Is your entity a Single Member LLC? Here you have some tips!
One of the main reasons a solo business owner decides to form their company as an LLC over Sole proprietor is to protect personal assets. What many don’t know is what it means to be an LLC from an accounting/tax perspective. As an accountant and an Enrolled Agent I want to share with you some considerations you need to have to get the best of it and to avoid future headaches.
Avoid Commingling Funds.
This is the error I see the most with my new clients, what happens when personal income or expenses get blended with business transactions?. For example, if you pay personal expenses directly out of your business bank account. You are jeopardizing your LLC status. Courts in many states can remove your benefits at the time of a sue and your personal assets would lose the protection that the LLC status gives.
Our biggest recommendation to our clients and to you is, create separate accounts from the beginning to avoid commingling. If at some point you need money from the company to take care of personal expenses write a check to yourself and record this as “Owner draws” in your books. Sometimes the case is the opposite, you can pay with a personal account some business expenses, in this case you need to record the transaction in your books as “Owner’s Contribution”, be mindful of saving the receipt.
The ideal situation is, if your business is short of money or vice versa, the best and cleanest way is to transfer money to the other account and pay expenses later, avoiding comingiling and maintaining your books in order.
How an LLC files its taxes? It depends! As everything in Accounting.
A Single Member LLC for default is treated for tax purposes as a Disregarded Entity. That means that the IRS doesn’t treat you as a separate entity, but considers you like a Sole Proprietor. You file your taxes on Schedule C when filing your personal tax return Form 1040. You might need to file an additional form for the State to keep your LLC active.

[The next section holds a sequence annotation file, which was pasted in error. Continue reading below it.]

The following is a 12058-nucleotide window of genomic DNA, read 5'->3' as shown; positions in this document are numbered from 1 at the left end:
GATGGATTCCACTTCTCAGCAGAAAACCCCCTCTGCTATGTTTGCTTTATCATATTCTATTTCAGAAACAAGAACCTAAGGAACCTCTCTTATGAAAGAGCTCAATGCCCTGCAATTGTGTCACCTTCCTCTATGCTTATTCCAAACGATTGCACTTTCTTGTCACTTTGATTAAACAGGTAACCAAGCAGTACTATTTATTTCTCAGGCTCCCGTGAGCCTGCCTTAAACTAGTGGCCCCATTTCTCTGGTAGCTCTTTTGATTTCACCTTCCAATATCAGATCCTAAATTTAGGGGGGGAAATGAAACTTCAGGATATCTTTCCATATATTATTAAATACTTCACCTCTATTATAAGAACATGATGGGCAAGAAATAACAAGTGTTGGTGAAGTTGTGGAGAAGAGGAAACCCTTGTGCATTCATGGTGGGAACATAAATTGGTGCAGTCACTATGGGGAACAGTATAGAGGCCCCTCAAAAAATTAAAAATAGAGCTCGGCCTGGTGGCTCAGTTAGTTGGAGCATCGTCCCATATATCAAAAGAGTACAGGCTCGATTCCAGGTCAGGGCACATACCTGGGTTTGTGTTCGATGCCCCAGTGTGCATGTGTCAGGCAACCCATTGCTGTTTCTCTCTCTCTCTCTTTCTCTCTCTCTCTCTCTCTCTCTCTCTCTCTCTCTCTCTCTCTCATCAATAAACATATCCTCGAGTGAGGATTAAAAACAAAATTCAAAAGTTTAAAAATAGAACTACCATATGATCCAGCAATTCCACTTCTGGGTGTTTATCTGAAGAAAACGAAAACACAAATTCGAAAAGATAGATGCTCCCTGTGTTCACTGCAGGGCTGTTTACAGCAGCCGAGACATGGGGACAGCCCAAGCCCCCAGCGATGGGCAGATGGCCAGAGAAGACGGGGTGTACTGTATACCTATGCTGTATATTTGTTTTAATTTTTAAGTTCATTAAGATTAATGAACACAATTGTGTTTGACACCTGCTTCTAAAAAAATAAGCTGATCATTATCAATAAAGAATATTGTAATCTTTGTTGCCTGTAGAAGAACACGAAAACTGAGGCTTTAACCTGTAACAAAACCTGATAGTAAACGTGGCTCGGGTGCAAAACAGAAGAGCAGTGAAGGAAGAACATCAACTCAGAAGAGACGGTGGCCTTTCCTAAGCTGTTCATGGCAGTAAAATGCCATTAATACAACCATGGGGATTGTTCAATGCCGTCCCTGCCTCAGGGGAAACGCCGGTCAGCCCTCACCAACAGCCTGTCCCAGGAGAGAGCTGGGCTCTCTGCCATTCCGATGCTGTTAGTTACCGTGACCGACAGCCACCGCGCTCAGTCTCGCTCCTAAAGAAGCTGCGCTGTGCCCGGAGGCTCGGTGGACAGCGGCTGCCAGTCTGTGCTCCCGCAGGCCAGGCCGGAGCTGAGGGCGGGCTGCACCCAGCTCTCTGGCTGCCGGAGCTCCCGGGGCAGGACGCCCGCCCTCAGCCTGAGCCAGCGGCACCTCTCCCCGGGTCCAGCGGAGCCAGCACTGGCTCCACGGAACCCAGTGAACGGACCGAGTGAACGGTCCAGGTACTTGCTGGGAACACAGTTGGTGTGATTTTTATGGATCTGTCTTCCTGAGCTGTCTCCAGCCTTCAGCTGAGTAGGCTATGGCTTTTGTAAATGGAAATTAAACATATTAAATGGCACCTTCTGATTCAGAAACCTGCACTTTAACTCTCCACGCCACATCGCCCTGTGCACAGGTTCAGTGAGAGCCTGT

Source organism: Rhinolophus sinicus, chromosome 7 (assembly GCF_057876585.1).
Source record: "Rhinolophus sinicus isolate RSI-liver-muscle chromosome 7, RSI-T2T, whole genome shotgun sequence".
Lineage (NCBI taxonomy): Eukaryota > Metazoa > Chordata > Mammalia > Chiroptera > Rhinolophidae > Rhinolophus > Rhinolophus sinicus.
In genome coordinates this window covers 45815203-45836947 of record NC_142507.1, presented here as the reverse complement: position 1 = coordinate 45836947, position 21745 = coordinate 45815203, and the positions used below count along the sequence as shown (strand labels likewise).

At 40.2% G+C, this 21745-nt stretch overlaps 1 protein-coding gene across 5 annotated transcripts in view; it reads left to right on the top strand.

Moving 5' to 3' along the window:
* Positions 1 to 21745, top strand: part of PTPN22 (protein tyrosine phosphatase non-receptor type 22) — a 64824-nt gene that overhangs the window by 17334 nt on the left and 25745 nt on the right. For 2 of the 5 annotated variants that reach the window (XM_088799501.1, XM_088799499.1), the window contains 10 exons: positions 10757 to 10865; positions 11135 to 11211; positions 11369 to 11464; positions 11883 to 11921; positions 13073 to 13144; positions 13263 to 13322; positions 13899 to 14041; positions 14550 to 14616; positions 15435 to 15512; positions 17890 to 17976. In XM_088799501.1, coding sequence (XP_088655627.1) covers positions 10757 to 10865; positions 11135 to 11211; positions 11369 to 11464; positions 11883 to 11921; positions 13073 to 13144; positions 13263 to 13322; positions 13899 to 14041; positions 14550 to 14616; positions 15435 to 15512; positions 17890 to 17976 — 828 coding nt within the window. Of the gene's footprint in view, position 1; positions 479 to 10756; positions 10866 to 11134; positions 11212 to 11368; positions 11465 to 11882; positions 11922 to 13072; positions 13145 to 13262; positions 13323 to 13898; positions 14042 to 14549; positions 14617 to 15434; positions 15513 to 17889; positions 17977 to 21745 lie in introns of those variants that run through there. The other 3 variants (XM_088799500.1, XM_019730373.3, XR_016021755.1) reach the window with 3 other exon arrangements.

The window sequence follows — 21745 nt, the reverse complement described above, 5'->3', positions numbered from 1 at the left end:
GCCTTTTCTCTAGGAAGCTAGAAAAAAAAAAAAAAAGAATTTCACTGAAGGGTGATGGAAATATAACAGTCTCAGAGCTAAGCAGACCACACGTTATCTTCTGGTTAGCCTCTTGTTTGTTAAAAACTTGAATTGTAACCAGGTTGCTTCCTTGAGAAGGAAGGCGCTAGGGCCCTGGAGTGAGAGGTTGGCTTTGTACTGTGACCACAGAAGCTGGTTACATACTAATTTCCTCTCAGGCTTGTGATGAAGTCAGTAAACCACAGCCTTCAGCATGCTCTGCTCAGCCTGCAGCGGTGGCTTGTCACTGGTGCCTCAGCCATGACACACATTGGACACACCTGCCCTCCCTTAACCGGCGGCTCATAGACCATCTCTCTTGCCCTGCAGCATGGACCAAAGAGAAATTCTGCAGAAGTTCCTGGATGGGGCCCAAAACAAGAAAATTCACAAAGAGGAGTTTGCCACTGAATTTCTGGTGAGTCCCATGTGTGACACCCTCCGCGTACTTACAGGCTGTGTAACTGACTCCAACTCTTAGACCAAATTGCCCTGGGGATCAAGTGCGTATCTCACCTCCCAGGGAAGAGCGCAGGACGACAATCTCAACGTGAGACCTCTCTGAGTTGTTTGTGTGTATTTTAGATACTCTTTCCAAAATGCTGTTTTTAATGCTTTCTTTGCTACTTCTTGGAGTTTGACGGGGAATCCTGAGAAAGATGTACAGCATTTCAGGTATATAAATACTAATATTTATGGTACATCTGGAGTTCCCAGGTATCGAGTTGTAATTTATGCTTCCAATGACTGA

There is another option. If you choose to, you can be treated as a separate entity. An LLC can request the IRS to be treated as an S Corporation for tax purposes and file its own tax return Form 1120S. You need to file Form 2553 with the IRS to make the election. Legally you will continue to be an LLC.
What’s the difference? Which one is better?
As everything in life there are pros and cons to both options. The S Corporation offers savings in taxes by reducing your self employment payroll taxes which is the main reason it’s so attractive. On the other hand, you are going to have additional costs for the additional tax return, payroll, and other compliance issues. You need to make sure the tax savings exceed the additional costs involved when deciding to make the election.
Consult with your tax planner, attorney, or both to determine which option will give you the maximum results.